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Introduced in February 2015, TechCrunch Magazine noted IPFS was “quickly spreading by word of mouth.”
It’s possibly a key component to solving deep-seated but largely unknown problems that exist in today's internet usage.
Some believe IPFS, a new tongue-twisting acronym, is a tool that’ll finally evolve the internet from central entities to a world wide web of shared information, as our online founders always envisioned.
To understand IPFS or an Interplanetary File System, one can envision a file system that stores files and tracks versions over time, like the project Git…..
Git is a distributed version control system, or VCS. Developers use it to track changes to their code . When text is added, edited or deleted in any piece of code, Git tracks the changes line-by-line It’s distributed because every user has all the source code on their computer and can act as a server. Secondly, Git is backed by a content-addressable database, meaning the content in the database is immutable.
But... IPFS also incorporates how files move across a network, making it a distributed file system, such as BitTorrent.
BitTorrent allows users to quickly download large files using minimum internet bandwidth. For this reason it is free to use and includes no spyware or pop-up advertising. BitTorrent’s protocol maximizes transfer speed by gathering small pieces of files desired by the user and downloads the content pieces simultaneously from other users that retain seekers content. BitTorrent is popular for freely sharing videos, programs, books, music, legal/medical records, and more. Not to mention, the downloads are much faster than other protocols.
IPFS uses BitTorrent’s approach, but applies Git’s concept and creates a new type of file system that tracks the respective versions of files from all the users in the network.
By utilizing both characteristics of these two entities, IPFS birthed a new permanent web that challenges existing internet protocols, such as HTTP.
Well, first, I’m not sure if you realized you had options. So while the thought: “The World Wide Web is actually wider…” sinks into your head, here’s a brief summary of what you’ve likely been using for some time.
Sit back for a quick lesson on HTTP, ASAP. (lol, you love the free jokes in my articles).
The internet is a collection of protocols that describe how data moves through a network. Developers adopted these protocols over time as they built applications on top of existing infrastructure. The protocol that serves as the backbone of the web is the HyperText Transfer Protocol.
HTTP, or HyperText Transfer Protocol is an application layer protocol for distributed, collaborative hypermedia systems created by Tim Berners Lee at CERN in 1989. HTTP is the foundation for data communication using hypertext files. It is currently used for most of the data transfer on the internet.
Since the internet boasts a vast array of resources hosted on different servers. To access these resources, a browser needs to be able to send a request to the server and display the resources. HTTP is the underlying format for structuring requests and responses for communication between client and host.
The message that is sent by a client to a server is what is known as an HTTP request. When these requests are being sent, clients can use various methods to make this request.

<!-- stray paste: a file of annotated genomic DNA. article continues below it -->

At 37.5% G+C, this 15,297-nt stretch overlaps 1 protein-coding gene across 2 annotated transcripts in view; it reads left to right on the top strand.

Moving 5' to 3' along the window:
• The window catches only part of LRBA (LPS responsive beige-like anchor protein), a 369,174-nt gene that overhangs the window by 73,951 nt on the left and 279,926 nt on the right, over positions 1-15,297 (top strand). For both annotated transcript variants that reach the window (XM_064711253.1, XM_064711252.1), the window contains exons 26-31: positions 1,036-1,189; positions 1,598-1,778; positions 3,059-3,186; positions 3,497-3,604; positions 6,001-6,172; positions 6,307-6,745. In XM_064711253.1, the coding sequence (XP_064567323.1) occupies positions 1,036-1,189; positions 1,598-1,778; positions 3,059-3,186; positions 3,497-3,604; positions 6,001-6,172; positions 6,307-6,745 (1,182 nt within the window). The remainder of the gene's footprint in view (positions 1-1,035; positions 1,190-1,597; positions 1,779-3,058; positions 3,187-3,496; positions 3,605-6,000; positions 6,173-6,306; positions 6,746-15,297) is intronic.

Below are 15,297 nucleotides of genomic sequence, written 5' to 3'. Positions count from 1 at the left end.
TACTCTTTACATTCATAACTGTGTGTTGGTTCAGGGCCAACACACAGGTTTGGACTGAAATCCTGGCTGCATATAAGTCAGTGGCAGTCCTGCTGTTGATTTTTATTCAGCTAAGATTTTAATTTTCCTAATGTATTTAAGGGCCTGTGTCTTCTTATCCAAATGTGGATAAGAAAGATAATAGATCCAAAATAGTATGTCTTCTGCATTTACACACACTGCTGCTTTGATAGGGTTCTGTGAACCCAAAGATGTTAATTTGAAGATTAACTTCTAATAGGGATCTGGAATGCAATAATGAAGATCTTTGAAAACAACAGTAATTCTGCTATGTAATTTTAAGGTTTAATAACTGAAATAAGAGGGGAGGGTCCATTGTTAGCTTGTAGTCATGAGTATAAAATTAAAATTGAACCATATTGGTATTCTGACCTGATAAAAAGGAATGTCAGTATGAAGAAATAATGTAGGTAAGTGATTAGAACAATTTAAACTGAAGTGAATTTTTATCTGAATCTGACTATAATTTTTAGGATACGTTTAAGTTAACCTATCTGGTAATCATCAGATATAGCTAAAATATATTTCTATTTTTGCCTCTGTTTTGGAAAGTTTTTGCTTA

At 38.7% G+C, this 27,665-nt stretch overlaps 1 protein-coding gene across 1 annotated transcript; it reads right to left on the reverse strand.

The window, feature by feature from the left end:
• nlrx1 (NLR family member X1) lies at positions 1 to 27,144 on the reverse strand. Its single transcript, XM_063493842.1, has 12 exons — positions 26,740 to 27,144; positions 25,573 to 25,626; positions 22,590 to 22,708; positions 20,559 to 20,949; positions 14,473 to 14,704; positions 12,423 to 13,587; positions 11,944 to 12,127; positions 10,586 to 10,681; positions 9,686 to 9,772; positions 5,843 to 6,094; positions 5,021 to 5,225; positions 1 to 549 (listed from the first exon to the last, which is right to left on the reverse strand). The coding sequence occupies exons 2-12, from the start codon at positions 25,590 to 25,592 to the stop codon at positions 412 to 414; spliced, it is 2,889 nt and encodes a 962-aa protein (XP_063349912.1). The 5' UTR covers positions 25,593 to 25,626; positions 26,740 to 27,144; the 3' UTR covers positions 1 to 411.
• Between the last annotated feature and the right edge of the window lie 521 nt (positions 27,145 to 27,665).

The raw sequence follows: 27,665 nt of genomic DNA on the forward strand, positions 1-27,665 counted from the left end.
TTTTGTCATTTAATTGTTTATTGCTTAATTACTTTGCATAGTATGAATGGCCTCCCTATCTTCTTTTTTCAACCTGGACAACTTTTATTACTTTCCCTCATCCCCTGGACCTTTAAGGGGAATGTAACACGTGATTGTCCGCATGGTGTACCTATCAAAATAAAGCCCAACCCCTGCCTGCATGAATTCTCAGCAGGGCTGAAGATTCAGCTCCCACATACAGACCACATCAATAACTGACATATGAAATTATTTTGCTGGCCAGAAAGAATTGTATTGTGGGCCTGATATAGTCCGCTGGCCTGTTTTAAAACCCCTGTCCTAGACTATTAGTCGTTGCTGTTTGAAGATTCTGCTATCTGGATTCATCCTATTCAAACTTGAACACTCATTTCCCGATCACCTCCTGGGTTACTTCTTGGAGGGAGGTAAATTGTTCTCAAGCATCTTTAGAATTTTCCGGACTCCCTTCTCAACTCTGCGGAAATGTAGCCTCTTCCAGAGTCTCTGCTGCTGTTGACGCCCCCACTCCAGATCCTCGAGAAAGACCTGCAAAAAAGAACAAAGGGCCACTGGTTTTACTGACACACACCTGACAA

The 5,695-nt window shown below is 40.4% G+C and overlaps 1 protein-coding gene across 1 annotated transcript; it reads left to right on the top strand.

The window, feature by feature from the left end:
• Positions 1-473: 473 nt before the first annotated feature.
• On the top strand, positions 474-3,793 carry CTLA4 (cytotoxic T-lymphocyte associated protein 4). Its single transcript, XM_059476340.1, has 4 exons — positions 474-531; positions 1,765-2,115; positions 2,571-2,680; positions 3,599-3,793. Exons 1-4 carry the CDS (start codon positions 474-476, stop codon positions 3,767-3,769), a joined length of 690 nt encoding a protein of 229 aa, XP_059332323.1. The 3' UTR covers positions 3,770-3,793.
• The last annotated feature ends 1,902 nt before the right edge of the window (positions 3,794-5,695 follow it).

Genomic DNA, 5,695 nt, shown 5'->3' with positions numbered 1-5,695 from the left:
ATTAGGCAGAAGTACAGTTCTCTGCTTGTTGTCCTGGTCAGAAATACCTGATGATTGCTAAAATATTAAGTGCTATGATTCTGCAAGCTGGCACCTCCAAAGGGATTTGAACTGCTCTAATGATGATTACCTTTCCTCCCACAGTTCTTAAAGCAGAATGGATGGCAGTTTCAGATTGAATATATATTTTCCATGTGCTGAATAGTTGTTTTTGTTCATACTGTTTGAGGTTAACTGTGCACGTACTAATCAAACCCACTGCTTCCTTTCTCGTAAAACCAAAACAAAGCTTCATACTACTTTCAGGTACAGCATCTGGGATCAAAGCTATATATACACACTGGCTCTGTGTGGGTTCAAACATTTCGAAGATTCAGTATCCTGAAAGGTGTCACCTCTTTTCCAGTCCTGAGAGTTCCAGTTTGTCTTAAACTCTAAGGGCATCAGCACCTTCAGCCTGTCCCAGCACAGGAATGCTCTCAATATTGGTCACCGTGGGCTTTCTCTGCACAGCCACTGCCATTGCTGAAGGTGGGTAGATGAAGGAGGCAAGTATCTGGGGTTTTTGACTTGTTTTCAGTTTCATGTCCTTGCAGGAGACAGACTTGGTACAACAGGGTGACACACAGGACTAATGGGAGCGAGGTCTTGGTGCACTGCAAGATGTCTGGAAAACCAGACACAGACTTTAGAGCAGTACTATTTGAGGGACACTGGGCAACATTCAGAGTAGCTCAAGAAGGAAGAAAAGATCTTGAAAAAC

HTTP request methods are the assets that indicate a specific action to be performed on a given resource. Each method implements a distinct semantic, but there are some shared features.
Common Example: the Google homepage-back to the “client” or browser. This is a location-addressed protocol which means when google.com is inserted into a browser, it gets translated into an IP address belonging to a Google server, initiating a request-response cycle with that server.
Internet savvy, or not, I believe we have all fallen victim to an HTTP meltdown at least once in our lives.
Do you recall a time in your life when you and a large group of people went to the same website at the same time?
Each individual participating in this action types the request into their online device and sends a request to that website, where a response is given.
each person is sent the same data, individually. If there’s 10,000 people trying to access a site, on the backend, there are 10k requests, and 10k responses. This sounds great, right? Problem is it’s pretty inefficient.
In a perfect world, participants should be able to leverage physical proximity to more effectively retrieve requested information.
HTTP presents another significant issue if there is a problem in the network’s line of communication, leaving the client unable to connect with the server.
This occurs if:
These types of broken links exist everywhere on the HTTP web.
A location-based addressing model, like HTTP, encourages the centralization of information.
It is convenient to trust a handful of applications with all our online data, but there’s a great sense of power and responsibility that comes with placing centralized providers with our precious personal and public information.
Simply, IPFS is an acronym for ‘InterPlanetary File System,’ which is a protocol and P2P network in a distributed system that is utilized for storing and accessing websites, applications, files and data. This system uses content-addressing to target and identify each file in a global namespace. Users can obtain and host content, much like ‘BitTorrent’.
A central server lacks some of the admirable characteristics that the IPFS network retains, being built around a decentralized system of users and operators. In an open network like IPFS, each user holds a portion of the overall data, creating and strengthening a resilient ecosystem of file sharing and storage.